December 6, 2017
When was the last time you saw a lava lamp or a pinball machine? If you haven’t spotted one in a while, keep your eyes open because they could be making a comeback, thanks to the retro influences of startup culture. Drawing on classic influences in product choice, design, and even manufacturing, the retro and the artisan are making everything old new again.
Typewriter Time Machine
One of the most desirable features of the modern laptop keyboard is how silent it is. Perfect for taking notes in class or not disrupting your cubicle-mate, why would you mess with a good thing – except for the sake of nostalgia?
That’s exactly what the new Penna keyboard from Elretron is aiming for. Designed to mimic the satisfying click of a mechanical switch keyboard, the Penna even features a lever-type button at the top of keyboard in homage to the return carriage lever on a typewriter. This lever makes macros of frequently used keystrokes instead of moving your paper placement, though. It’s a total reversal of modern design and it’s catching on.
From Cubicle To Camper
Vintage cars have always held an appeal, as you can see at any classic car show, but one old chassis you’re unlikely to see much is the camper van. Now, the ultra-modern co-working company Campsyte is offering these vans an opportunity for a big comeback.
Campsyte’s OutCamp coworking space is a classic campsite in the midst of San Francisco, equipped with picnic tables and campers that are really offices in disguise. Throw in the Wi-Fi, coffee, and snacks, and why would you want to work anywhere else? Plus, if you pay the hourly fee for camper space, you can always bring your Penna keyboard – the clicking probably won’t be a hit in your local café or library, but it’s thematically appropriate for OutCamp.
The Classic Corner Office
Retro styling usually refers to things that were trendy a few decades back, but what if we go back a few centuries? The secretary desk is the perfect small space solution, elegant enough for any room of your house, but with roots in the 18th century.
According to the design experts at Chairish, secretary desks were used in the 18th century when men hired secretaries to work out of their home. At the end of the day, the secretary would close up the desk, and transition the room back to a living space. That’s means if you don’t know where to put your intern this summer, you might just want to stick a secretary desk in the corner of your office and set them to work.
Replay And Rebrand
While some things are easy to rebrand for the modern era, other retro trends are a harder sell. Take classic graphic design: with highly detailed and layered Photoshop creations that are more realistic than the original object, why would we try to mock up 80s-era neon and vintage typography?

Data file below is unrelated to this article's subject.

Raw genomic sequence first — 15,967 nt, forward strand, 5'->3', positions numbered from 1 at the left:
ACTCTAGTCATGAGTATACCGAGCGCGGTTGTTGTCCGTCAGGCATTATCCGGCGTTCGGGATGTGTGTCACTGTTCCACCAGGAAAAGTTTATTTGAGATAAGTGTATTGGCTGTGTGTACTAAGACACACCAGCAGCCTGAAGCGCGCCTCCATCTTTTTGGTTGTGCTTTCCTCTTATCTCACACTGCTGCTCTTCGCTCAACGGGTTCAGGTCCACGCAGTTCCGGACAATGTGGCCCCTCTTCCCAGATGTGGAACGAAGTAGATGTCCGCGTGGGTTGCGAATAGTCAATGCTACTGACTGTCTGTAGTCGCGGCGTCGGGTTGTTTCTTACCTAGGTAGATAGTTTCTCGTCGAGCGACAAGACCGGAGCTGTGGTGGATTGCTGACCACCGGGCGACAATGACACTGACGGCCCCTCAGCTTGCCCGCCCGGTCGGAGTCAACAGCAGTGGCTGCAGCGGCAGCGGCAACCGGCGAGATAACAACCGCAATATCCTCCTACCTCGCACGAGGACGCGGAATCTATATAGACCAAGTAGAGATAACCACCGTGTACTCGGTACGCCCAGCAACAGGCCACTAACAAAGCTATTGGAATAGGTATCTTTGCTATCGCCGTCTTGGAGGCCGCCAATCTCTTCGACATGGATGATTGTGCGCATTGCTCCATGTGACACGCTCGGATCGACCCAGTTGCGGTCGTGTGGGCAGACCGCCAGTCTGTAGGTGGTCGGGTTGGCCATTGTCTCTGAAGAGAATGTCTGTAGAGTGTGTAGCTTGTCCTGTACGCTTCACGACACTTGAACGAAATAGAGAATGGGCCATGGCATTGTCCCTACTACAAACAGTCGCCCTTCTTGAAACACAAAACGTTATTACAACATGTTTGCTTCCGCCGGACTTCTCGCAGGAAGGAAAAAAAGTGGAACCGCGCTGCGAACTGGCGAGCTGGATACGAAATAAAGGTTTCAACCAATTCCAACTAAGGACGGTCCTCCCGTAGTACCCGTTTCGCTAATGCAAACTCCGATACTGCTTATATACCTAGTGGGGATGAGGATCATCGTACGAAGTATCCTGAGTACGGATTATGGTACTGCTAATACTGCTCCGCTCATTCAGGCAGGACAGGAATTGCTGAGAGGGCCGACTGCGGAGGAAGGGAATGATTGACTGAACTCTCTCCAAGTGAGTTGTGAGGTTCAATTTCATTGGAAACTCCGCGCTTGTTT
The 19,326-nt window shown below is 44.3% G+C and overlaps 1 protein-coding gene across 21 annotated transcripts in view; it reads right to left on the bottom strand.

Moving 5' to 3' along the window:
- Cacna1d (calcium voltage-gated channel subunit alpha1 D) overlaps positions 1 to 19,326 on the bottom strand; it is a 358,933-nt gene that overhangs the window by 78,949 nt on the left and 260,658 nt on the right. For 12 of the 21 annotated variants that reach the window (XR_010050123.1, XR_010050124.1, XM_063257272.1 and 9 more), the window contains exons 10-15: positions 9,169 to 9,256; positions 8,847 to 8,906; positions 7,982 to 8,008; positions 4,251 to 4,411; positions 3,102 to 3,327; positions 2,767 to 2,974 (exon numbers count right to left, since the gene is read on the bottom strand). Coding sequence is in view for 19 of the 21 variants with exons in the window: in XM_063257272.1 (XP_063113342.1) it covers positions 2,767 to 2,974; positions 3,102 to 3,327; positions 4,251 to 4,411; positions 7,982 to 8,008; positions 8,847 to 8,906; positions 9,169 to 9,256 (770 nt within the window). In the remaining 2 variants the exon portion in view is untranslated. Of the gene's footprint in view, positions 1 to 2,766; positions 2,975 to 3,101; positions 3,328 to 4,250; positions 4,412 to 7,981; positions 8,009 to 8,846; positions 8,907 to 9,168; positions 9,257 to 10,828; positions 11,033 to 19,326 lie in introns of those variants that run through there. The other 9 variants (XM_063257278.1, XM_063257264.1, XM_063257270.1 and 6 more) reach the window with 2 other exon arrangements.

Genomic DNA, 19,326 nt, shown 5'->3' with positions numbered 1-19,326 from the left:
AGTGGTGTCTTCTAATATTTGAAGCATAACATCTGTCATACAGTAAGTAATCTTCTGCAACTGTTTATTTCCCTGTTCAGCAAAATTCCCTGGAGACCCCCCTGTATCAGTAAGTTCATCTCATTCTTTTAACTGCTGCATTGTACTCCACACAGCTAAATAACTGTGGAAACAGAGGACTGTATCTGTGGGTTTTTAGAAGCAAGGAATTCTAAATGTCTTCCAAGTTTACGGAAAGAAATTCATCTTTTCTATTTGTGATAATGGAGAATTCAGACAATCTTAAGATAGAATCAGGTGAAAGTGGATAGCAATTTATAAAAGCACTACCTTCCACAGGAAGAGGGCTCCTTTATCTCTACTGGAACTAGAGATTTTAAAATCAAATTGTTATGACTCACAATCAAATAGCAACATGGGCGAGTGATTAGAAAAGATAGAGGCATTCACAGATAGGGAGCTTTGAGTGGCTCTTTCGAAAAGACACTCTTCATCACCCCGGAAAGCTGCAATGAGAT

The simple answer, as with secretary desks and clacking typewriters, is that everything old is new again. Even atomic energy? Yes, potentially even that if Transatomic Power has its way.
Transatomic Power is leaning on a brand of techno-optimism that’s perfect for our digital-first era; they’re hoping it will resonate with a more scientifically knowledgeable culture. Certainly there are still questions about whether a startup can handle the responsibility of atomic power, but first they’ll have to sell the idea, requiring a great deal of public trust.
From Style To Craft
Finally, if a retro approach to product development and branding is time-bound, all about the styling, some startups are taking a different approach by reinventing artisan culture.
Less about a particular style than a manner of creating, artisan culture harkens back to a time when products were made by specialists who passed down their craft within families or guilds. Whether it was bread or leather, a lot of care went into each item and that approach to production is back in high demand.
Some versions of the reinvented artisan market are much like the traditional ones: baking, soap and perfume making, and textile work. You might even go to a farmer’s market or local shop to buy these products.
Other approaches to artisan culture, though, are highly dependent on modern technology, or work in a symbiotic relationship. Elina Rossi’s brand, Rossi & Rei, for example, uses technology to connect buyers with luxury product makers. Meanwhile, artisanal coffee shops are building bridges between Starbucks and their own high end products, with buyers’ greater knowledge of coffee products benefitting both sectors.
Whether your business is pure techno-optimism or carefully crafted artisanal goods, startup culture is at a crossroads where just innovating isn’t good enough. So get in touch with the past and project it into the future – this is the new direction in the startup world, in which old ideas may actually make you more relevant.
Read more about developing your culture at work on TechCo
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